Drinktec impresses up-and-coming brewers
After a year’s postponement due to COVID, Drinktec, the largest global beverage trade show, took place in Munich Germany last week with many Australian brewers attending for the first time.
More than 1,000 exhibitors across a dozen halls showcased their products to nearly 50,000 attendees from 169 countries.
Despite the impressive scale of the event, numbers of both exhibitors and attendees were down substantially from the pre-COVID event in 2017. That year, 76,000 visitors and more than 1700 exhibitors attended.
While traditionally seen the province of larger brewers, this year saw a strong attendance from Australian craft brewers, many of whom were finalising equipment purchases for planned expansions.
Among the first-time attendees were Mountain Culture Beer Co. co-founder DJ McCready, attending the trade show at the invitation of two of the companies he is working with on his new brewhouse, Krones and GEA.
McCready, who also attended the craft-focused Craft Brewers Conference in the US, said he didn’t know what to expect of the broad drinks-focused show.
“I was hoping being in Germany it was a bit more leaning towards beer, which it definitely seems to be but I didn’t know. I thought ‘why do I care about going to a bottled water convention?’,” he said.
“But, it’s been very professional and on a much grander scale than I would have ever expected.
“It’s all very high level, the amount of money that’s been spent by suppliers over here is just it’s insane.
“Krones has a whole hall and I think they said it took them about six or seven weeks to set it all up.
“There’s hundreds of people from the company walking around it’s impressive but it still has this fun vibe to it.
“You can come here and you can really see into the future about what companies that are in the next level of suppliers are doing, it’s really cutting-edge stuff around here.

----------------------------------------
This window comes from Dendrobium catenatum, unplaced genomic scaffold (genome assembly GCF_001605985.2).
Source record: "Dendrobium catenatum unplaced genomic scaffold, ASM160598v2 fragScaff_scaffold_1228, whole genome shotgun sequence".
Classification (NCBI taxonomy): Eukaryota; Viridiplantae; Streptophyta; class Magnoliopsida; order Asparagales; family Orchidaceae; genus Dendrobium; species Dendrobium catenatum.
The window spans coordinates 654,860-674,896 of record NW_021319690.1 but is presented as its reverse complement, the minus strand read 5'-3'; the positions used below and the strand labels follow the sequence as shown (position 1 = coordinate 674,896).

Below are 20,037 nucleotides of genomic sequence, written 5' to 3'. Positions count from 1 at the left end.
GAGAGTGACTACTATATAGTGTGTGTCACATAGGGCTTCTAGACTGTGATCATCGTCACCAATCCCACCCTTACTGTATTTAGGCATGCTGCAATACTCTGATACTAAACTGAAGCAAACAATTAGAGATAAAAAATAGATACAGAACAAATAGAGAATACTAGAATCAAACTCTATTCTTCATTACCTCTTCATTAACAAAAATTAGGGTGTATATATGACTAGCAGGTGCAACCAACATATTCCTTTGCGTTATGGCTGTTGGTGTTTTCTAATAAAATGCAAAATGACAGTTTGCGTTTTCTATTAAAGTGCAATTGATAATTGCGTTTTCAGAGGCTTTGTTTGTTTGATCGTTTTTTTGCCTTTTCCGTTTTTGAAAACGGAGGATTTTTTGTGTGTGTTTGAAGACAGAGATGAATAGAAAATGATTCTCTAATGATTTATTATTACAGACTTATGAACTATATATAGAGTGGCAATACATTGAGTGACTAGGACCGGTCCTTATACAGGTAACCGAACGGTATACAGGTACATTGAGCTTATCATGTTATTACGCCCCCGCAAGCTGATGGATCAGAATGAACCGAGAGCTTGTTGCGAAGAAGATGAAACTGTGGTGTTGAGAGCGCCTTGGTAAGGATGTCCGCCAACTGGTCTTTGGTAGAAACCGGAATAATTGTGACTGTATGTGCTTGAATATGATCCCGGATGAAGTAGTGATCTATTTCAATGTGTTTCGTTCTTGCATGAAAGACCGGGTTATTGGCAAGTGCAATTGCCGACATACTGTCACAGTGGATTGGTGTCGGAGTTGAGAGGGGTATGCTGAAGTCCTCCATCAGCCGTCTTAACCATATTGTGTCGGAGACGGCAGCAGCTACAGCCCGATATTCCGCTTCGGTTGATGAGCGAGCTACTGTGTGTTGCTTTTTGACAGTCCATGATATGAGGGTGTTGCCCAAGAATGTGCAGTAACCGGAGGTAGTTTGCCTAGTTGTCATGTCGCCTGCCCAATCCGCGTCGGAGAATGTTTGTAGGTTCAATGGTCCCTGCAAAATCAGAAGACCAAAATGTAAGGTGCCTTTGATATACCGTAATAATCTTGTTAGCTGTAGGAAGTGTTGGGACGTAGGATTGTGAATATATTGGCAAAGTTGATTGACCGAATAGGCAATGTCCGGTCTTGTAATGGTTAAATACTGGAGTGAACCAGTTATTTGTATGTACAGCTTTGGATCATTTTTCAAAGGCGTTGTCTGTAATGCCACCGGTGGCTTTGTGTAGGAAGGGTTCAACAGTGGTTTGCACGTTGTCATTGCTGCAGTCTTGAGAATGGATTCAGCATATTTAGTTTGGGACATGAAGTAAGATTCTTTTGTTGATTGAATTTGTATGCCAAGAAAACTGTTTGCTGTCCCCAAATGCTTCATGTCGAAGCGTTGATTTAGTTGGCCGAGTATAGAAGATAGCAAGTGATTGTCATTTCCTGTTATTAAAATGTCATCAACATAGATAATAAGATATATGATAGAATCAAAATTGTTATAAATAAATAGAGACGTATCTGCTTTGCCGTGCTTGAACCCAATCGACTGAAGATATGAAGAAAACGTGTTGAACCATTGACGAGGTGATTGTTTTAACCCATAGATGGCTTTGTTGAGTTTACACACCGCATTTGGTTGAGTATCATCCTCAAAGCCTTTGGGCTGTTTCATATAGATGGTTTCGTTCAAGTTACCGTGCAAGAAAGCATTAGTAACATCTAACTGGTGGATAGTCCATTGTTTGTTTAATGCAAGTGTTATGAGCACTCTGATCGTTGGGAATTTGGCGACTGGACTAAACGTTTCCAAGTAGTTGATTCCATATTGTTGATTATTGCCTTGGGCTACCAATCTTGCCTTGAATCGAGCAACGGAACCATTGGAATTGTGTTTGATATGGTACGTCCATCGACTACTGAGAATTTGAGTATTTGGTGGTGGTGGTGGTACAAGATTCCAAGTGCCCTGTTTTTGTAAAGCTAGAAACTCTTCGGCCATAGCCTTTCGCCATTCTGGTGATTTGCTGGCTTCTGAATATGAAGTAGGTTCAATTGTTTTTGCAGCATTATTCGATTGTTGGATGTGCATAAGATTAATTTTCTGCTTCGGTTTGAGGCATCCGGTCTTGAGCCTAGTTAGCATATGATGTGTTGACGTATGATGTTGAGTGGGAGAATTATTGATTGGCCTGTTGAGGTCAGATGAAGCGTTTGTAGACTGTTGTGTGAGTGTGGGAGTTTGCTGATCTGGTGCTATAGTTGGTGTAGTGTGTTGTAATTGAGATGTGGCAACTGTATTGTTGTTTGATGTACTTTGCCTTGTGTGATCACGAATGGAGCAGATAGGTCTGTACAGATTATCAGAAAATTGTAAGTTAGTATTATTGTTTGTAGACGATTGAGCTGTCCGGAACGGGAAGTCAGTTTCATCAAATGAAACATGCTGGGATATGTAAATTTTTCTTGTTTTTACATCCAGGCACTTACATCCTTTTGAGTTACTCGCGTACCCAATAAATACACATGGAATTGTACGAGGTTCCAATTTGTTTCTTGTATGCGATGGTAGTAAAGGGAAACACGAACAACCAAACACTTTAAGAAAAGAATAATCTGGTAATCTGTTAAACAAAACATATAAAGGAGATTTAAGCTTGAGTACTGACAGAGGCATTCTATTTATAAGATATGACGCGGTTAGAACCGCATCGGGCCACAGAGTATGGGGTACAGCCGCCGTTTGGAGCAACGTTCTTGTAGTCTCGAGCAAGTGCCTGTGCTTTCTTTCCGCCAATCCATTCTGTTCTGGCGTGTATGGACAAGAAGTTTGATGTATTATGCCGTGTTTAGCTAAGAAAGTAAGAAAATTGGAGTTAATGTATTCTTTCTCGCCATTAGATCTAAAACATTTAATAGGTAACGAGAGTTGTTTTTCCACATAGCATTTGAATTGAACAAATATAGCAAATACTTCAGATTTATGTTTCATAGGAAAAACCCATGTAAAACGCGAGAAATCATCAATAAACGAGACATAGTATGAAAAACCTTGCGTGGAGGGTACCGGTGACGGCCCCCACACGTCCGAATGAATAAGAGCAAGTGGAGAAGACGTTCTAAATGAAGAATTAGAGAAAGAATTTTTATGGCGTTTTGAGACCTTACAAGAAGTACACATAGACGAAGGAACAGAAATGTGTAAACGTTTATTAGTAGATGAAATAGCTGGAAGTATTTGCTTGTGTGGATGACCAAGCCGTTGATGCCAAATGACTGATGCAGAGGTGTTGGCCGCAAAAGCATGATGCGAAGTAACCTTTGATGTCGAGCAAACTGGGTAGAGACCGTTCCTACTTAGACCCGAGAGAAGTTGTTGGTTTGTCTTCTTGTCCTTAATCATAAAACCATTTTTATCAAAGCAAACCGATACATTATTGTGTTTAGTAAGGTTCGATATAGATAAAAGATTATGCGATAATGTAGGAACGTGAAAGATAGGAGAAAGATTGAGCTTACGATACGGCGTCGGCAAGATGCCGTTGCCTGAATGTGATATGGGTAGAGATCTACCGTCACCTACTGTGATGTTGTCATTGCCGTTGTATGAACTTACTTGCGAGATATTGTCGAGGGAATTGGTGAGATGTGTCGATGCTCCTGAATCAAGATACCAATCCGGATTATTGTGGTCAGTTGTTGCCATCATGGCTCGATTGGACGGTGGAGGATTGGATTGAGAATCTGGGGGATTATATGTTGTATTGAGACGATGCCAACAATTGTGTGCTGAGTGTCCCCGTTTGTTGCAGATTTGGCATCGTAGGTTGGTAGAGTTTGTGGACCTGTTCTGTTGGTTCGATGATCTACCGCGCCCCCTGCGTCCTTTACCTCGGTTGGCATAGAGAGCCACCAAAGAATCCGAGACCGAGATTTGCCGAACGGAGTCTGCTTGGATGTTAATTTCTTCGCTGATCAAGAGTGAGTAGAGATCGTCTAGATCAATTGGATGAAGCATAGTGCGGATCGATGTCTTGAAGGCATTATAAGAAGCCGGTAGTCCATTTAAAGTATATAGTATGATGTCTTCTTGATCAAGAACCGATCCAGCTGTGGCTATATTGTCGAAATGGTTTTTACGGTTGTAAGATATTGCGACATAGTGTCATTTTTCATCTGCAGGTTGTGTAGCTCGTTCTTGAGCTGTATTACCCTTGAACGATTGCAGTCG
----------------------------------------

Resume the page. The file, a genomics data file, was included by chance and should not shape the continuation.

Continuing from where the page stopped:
“It’s a lot of stuff that I look at and I’m like, wow, I really hope in like five years we’re working with these people because it’s incredible what they’re doing.”
McCready noted the Krones stand, which occupied an entire show hall and featured a Bavarian beer hall and working versions of its major brewing equipment.
McCready’s experience was echoed by another first-time Drinktec attendee, Blasta Brewing’s Steve Russell.
Blasta is also expanding, installing a 50-hectolitre Steinecker brewhouse and Krones canning line.
“When we locked in getting the brew house and when [Krones] came to Perth to see us to do the final engineering sign off we got the invitation to come to Drinktec and meet the team, or the extended engineering team that’s here,” Russell said.
“And also get to come here to see which new technologies are here. And it’s been a bit of a focus for us. There’s no better way to do it than come and see the equipment and get to meet the people as well, you know, build a better relationship.”
Russell said the tradeshow took him back to his time working in oil and gas for sheer scale.
“In my previous working life, this kind of thing is almost standard. But if I’m honest, I’m blown away by the actual size and scale here. And the effort all of these exhibitors have gone to.”
Bentspoke Brewing‘s Richard Watkins was attending his fourth Drinktec, saying the event offered a greater range of suppliers than other trade shows.
“It has everyone in one place,” he said. “The trade shows in the US don’t necessarily have a lot of the European manufacturers on-site.”
“And also, the thing I have noticed is that there’s a lot of technology suppliers from Europe, they’re always here [but] not necessarily in the US. So that’s been a bit of a highlight.”
The event also had an Australian flavour with beers from Bentspoke and Bridge Road Brewers pouring on the Fermentis stand, showcasing Australian brewing.
Usually held every four years, Drinktec will next be held in Munich in 2025 to bring it back into its regular four-year cycle.